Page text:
Flower Power: Bend It, Dont Break It
For decoration to accompany a series of talks on Darwin last year, the Natural History Museum sought out a quirky and original florist. True to her reputation, Holly Vesecky prepared for the event not by going to the flower market but by stopping at Trader Joe’s — to buy mushrooms. Then she piled enokis and shiitakes onto a gnarled, primordial-looking tree stump cradled in moss.
The talk that night was about how elephants “speak” to each other by stomping the ground, sending seismic vibrations that travel for miles. Vesecky strung orchids on fishing lines that stretched taut from the ceiling down to a table, upon which sat an elephant-foot skeleton. Beneath the table, a subwoofer played elephant-stomping noises, loud and deep. With each boom, the orchids jiggled.
The effect was stunning. In a few hours, however, it was gone. Thrown away with the evening trash.
Vesecky is not so much a florist as a floral artist. On a blistering, petal-wilting August day at her studio in Culver City, she scrolls through photos of her work on her iPhone. The only documentation of her work in many cases resides in memory — hers and her phone’s. “This was for Jacquelyn’s wedding,” Vesecky says, referring to her assistant, Jacquelyn Langberg.
“That’s the chuppa,” Langberg says. “Holly went to the beach and got this driftwood and put jasmine all over. It was magical.”
Vesecky’s arrangements are fresh and dramatic and elegant and imbued with humor. She was recently commissioned for a cheese party. To accompany goat cheese aged in Spanish pirate caves, she hacked three battle axes into a slab of wood and balanced a ball of purple orchids on top. She once made boutonnieres out of lamb’s-tongue cacti, so all the groomsmen looked like they had fuzzy, gray tongues sticking out of their lapels. Her shelves hold props that include fake lobsters, apothecary jars, a squirrel-shaped nutcracker, stuffed birds, corals, shells and cinnamon sticks, even a real crocodile head she suspects may come in handy some day.
Flowers are perishable and transient, but ideas about what you ought to do with them are even more so. Flower snobbery is rife. From the ’90s to the early 2000s, when everybody had a Georgia O’Keeffe painting hanging in their living room, a florist could only do Calla lilies. “Because they’re clean and modern and they’re single petiole,” Vesecky says. “Now they’re just not fresh. They’re played out. Right now, epiphytes are big — you know, air plants?” She walks to the shelf, grabs a spidery snarl of a plant, an epiphyte curly and dense as Sophia’s wig on The Golden Girls. “This one is 25 years old.”
The big trend now is rustic. “It’s an entire generational thing,” she says. “It’s like we couldn’t go any further in the realm of luxury. Now people don’t want to seem contrived.”
Vesecky learned to think outside the bouquet, as it were, at Velvet Garden in West Hollywood. She had worked at run-of-the-mill floral shops, places that regard the flower as the end product, a pretty, precious thing in itself, rather than as a medium to be bent and twisted and ripped and cut and glued and otherwise made to service a larger vision. Most weren’t doing the conceptually progressive work she wanted to do. But Velvet Garden was. They were the first to do submerged leaves and submerged orchids.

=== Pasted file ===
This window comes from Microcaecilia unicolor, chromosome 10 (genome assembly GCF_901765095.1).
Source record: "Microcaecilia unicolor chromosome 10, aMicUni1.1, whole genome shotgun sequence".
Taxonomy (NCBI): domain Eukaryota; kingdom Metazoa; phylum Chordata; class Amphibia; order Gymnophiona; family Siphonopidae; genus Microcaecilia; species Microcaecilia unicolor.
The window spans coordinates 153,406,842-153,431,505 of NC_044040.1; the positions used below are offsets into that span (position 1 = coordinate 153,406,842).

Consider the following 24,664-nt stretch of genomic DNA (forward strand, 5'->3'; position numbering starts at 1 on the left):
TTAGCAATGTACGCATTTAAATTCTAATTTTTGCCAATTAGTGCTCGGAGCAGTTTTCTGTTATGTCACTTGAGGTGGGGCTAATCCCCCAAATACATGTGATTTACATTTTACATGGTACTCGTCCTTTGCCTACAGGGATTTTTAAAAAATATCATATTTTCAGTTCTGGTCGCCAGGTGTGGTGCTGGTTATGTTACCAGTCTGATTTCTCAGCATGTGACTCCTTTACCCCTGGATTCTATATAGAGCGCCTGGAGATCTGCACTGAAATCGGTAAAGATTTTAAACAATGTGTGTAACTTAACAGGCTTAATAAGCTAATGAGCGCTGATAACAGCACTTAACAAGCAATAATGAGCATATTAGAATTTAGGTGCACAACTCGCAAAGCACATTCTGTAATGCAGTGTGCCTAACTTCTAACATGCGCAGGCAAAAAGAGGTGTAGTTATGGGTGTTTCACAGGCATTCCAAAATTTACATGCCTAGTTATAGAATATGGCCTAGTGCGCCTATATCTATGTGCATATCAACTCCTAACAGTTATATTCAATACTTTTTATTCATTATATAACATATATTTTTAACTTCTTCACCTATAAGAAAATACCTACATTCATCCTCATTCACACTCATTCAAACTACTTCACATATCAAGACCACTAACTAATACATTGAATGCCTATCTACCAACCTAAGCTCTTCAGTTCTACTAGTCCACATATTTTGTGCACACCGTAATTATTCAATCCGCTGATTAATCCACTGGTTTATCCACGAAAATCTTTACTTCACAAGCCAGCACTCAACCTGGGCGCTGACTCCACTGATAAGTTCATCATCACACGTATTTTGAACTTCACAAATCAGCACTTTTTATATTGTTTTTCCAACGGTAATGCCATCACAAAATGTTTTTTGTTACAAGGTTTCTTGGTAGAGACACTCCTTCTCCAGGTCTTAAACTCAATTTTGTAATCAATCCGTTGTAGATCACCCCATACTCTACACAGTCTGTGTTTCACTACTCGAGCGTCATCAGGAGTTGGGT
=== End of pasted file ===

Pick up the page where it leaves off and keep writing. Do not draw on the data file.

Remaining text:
Her M.O. has lately been to do unconventional but simple table settings, and then, off in a corner, place a breathtaking fantasy sculptural element. A bulldog covered in succulents, for example.
Earlier this year, Vesecky replicated Sam Francis’ Toward Disappearance abstract-expressionist painting in white carnations for the Los Angeles County Museum of Art. “It took 75 hours to make, and it was only up for two hours,” she remembers. “Then we took it down and gave the flowers away to people. The museum had conservancy issues. They were concerned with the humidity in the gallery.”
Vesecky’s art defies conservation. She often forgets to document her work altogether. The elephant sculpture was never photographed or videotaped. Is she sad that at the end of the night, people throw her art away? “No. I like this moment when you don’t have to consider the future of this thing, or how it’s going to age,” she says.
“Something that fleeting has a majesty to it,” adds her new business partner Becky Uchtman, who has joined us at the studio. (Uchtman’s boyfriend recently underwent a vasectomy and to celebrate, she made up an arrangement of milkweed pods, a prickly flower that Vesecky calls “grampa’s balls.”)
Vesecky flops a headless pheasant pelt onto the table, crowns it with a plant, then arranges a bounty of pomegranates and one sugared plum in a constellation around it. “You just do this ... and then all of a sudden ... see?”
Some people don’t see. “It’s the rare person who will spend six thousand dollars on a fantastic, beautiful flower sculpture that dies the next day,” Uchtman says.
But every now and then, someone takes a chance. A bride came in with a picture of lavender flowers. “It was pretty tame,” Vesecky says. “On the next table we had another bride’s stuff. It looked like it was from outer space. Her fiancé was mesmerized by it. Hey, Jacks, do we have a picture of that?”
Langberg searches for a photo of it on the computer. “No, no, no ... wait, here. See, how it looks like it was at the bottom of the ocean.”
“That’s gloriosa,” Vesecky says. “And the thing is, those flowers were the first thing in the whole wedding that the groom related to.”
She finds photos of another kind of arrangement. “We call them moments of discovery. People get up and move from table to table and they find little surprises.” This one is a succulent with a tiny, gold kitten trinket tucked beneath it.
“It looks like it’s lived under there forever,” Langberg says.
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